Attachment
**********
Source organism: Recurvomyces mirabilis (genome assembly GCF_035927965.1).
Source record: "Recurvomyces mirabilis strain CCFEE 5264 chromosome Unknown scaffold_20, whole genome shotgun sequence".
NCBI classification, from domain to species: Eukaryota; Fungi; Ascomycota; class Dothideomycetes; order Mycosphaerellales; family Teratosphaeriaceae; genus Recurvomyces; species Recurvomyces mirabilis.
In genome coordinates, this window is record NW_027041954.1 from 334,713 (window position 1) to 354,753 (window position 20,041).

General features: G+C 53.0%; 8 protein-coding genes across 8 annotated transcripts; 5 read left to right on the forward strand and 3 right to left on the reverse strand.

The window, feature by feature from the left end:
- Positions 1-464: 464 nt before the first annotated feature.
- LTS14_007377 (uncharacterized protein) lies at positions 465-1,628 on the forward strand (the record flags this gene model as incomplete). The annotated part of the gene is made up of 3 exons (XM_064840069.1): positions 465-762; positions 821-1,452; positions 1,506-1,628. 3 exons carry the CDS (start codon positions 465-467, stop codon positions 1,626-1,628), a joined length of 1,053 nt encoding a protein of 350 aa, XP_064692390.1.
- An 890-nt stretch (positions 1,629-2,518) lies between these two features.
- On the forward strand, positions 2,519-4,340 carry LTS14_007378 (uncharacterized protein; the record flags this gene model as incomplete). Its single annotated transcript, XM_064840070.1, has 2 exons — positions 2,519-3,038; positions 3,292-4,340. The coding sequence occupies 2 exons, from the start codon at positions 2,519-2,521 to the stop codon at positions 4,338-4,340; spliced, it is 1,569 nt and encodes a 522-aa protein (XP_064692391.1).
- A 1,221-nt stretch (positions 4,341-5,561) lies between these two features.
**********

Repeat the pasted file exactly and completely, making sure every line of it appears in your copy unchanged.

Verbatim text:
Source organism: Recurvomyces mirabilis (genome assembly GCF_035927965.1).
Source record: "Recurvomyces mirabilis strain CCFEE 5264 chromosome Unknown scaffold_20, whole genome shotgun sequence".
NCBI classification, from domain to species: Eukaryota; Fungi; Ascomycota; class Dothideomycetes; order Mycosphaerellales; family Teratosphaeriaceae; genus Recurvomyces; species Recurvomyces mirabilis.
In genome coordinates, this window is record NW_027041954.1 from 334,713 (window position 1) to 354,753 (window position 20,041).

General features: G+C 53.0%; 8 protein-coding genes across 8 annotated transcripts; 5 read left to right on the forward strand and 3 right to left on the reverse strand.

The window, feature by feature from the left end:
- Positions 1-464: 464 nt before the first annotated feature.
- LTS14_007377 (uncharacterized protein) lies at positions 465-1,628 on the forward strand (the record flags this gene model as incomplete). The annotated part of the gene is made up of 3 exons (XM_064840069.1): positions 465-762; positions 821-1,452; positions 1,506-1,628. 3 exons carry the CDS (start codon positions 465-467, stop codon positions 1,626-1,628), a joined length of 1,053 nt encoding a protein of 350 aa, XP_064692390.1.
- An 890-nt stretch (positions 1,629-2,518) lies between these two features.
- On the forward strand, positions 2,519-4,340 carry LTS14_007378 (uncharacterized protein; the record flags this gene model as incomplete). Its single annotated transcript, XM_064840070.1, has 2 exons — positions 2,519-3,038; positions 3,292-4,340. The coding sequence occupies 2 exons, from the start codon at positions 2,519-2,521 to the stop codon at positions 4,338-4,340; spliced, it is 1,569 nt and encodes a 522-aa protein (XP_064692391.1).
- A 1,221-nt stretch (positions 4,341-5,561) lies between these two features.